I’m fortunate that he’s still living. He’s 82, but I swear he doesn’t look a day over 60. We live far away from each other, but he’s in my heart every day of the year. He’s always been a bit troubled by the fact that I chose to pursue the creative arts instead of going to college. He’s the practical one in the family and wanted to be sure I could support myself. So, he wasn’t quite so enthusiastic when I wanted to move to Nashville to pursue music. Still, he helped me drive across the country in a U-Haul and didn’t complain.

Yes, Dad is practical, and smart as a whip. But bottom line, I believe more than anything, he wants me to be happy. Isn’t that what all parents really want for their children? Moms worry in different ways than dads. But I know dads worry, too.

I’ve read that more flowers are delivered on Mother’s Day than any other day of the year. Dad’s usually don’t get flowers, (more like ties and after shave), but please be sure to give your dad a hug. That level-headed man needs it!

And if your dad has passed, cherish his memory. For those of you who are dads, don’t forget to hug your kids. And if you live in a cold house, maybe you can warm their beds for them. Most importantly, love them and teach them how to fly.

 

Me and Dad

Me and Dad

Good Health

I never thought I’d blog about ‘health’ but I want to put in my two cents on the subject.

First, I want to say right up front, that I’ve never really cared for exercise, and I have an incredible infatuation with sugar and bread. When I was younger I was blessed with a fantastic metabolism that allowed me to eat whatever I wanted and remain looking like a long stick. But when I reached my later years, all of that changed.

I’d been forewarned by many of my mother’s friends who would say, “Just wait ’til you’re older,” and I would laugh to myself thinking…’not me.’ Ah…how wrong I was! Now who’s laughing?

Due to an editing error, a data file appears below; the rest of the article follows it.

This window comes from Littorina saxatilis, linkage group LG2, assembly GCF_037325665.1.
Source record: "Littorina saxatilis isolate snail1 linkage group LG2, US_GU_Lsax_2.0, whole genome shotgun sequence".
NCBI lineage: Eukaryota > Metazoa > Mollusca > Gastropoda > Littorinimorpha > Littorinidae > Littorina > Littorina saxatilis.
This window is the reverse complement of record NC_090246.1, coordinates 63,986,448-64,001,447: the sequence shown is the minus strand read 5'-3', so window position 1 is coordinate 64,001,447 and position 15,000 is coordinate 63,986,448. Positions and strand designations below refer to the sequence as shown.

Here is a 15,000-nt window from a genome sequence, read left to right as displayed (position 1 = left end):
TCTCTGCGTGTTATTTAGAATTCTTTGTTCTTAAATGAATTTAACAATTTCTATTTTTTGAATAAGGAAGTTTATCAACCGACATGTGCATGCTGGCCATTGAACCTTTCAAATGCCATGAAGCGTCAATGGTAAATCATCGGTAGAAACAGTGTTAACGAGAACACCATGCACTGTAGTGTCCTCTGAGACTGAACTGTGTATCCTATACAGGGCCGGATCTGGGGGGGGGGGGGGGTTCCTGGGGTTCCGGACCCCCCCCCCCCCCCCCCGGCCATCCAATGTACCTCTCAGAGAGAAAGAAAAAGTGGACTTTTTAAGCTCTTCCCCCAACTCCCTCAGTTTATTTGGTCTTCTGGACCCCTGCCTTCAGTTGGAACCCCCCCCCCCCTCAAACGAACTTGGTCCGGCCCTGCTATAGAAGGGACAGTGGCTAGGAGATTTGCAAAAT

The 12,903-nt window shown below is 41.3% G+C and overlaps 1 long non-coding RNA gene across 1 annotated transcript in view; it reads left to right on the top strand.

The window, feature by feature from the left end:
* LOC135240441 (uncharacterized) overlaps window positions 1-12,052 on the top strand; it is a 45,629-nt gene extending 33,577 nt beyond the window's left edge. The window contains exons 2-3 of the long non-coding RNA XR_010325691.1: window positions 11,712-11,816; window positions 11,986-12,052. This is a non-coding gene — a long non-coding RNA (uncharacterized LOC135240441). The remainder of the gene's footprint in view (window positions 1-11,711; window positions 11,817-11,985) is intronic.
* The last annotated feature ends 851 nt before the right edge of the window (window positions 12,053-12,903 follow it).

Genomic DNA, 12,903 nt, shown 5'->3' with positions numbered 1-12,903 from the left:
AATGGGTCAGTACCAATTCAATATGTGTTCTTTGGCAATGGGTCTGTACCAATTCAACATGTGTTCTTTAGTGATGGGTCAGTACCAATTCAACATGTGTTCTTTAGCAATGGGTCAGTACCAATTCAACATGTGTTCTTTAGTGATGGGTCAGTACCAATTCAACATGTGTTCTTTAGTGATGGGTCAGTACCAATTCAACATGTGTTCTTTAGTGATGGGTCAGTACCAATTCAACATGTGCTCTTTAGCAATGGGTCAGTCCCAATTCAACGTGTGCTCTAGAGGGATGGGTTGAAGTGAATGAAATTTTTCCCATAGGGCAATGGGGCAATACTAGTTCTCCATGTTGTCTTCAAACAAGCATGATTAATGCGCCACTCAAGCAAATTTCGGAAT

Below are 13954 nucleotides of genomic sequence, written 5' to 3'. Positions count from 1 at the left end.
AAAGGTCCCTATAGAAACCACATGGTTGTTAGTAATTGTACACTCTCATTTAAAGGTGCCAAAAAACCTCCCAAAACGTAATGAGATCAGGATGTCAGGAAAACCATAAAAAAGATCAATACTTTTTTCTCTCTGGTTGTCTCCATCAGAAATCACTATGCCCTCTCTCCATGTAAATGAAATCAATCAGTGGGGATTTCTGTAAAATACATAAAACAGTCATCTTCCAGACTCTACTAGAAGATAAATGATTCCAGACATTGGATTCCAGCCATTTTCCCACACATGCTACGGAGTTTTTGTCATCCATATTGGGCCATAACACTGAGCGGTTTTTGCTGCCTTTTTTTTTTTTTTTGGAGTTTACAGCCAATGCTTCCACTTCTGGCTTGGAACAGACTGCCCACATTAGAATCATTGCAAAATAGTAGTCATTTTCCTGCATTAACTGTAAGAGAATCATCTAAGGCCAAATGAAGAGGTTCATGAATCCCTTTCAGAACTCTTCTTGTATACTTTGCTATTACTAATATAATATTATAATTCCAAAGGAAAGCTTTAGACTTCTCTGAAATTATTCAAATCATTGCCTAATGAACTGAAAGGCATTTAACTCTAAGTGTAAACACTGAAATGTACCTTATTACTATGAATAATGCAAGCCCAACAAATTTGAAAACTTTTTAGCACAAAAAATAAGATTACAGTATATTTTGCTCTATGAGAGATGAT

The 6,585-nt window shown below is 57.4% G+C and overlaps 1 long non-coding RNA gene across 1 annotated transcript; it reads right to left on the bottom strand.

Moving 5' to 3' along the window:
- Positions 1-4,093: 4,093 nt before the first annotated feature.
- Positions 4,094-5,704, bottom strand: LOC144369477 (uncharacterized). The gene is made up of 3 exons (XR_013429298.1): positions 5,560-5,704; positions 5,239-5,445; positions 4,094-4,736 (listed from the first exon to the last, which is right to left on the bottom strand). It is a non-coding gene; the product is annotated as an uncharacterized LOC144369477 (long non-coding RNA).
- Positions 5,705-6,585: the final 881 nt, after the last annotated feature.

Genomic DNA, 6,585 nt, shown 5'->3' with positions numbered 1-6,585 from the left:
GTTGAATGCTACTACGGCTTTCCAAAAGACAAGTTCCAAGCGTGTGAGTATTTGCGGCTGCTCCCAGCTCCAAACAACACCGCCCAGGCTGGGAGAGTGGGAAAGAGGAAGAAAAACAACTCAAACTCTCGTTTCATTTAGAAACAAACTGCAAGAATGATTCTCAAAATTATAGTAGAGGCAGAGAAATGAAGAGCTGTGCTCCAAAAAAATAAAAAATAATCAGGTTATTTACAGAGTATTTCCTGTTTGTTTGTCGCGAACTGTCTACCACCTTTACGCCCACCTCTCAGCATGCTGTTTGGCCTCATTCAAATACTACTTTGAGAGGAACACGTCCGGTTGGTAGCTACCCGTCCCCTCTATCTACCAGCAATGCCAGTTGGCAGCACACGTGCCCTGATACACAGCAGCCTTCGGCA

These days I have to think twice before indulging in my favorite chocolates or pastries. (Cream filled are the best!) But, I don’t deprive myself completely. As the saying goes, “everything in moderation.”

I have embraced my newly-found curves, but find that if I let my cravings get out of hand, I grow to an uncomfortable level. When I reach that point, I feel sluggish, and unproductive. Basically…unhealthy. I have little motivation, and want to sleep more than my usual 8 hours.

So now, I make a point to get on my elliptical for 20 minutes a day, at least 5 days a week. I’m also lifting weights. I learned a routine from someone on TV, and since I don’t want to get up at 5:30 to exercise with her, I do it myself.

After I do my routine, I’m invigorated! It helps my writing, too. In fact, I’ve been keeping tabs on my writing time and word count. On the average I write 1,000 words/ hour. I spend my time on the elliptical plotting the next scene of my book. It makes the twenty minutes fly by!

This winter has been a bad one for illness, and as I posted before, I was sick for almost 5 weeks. I no longer desire to be as thin as a stick, but I want to be healthy. I want to live to a ripe old age so that I can see my grandchildren and even great-grandchildren grow up. I try my best to make healthy choices in selecting food, but still allow myself treats. And since my job requires me to sit and type, I make certain I get up and move, too!

So, here’s to health! If you have any helpful health secrets, please share them.

WRITE ON!!!

(And yes…that’s me in the red pantsuit. I loved it back then. Oh how times and fashion change!)

Those were the days...

Those were the days…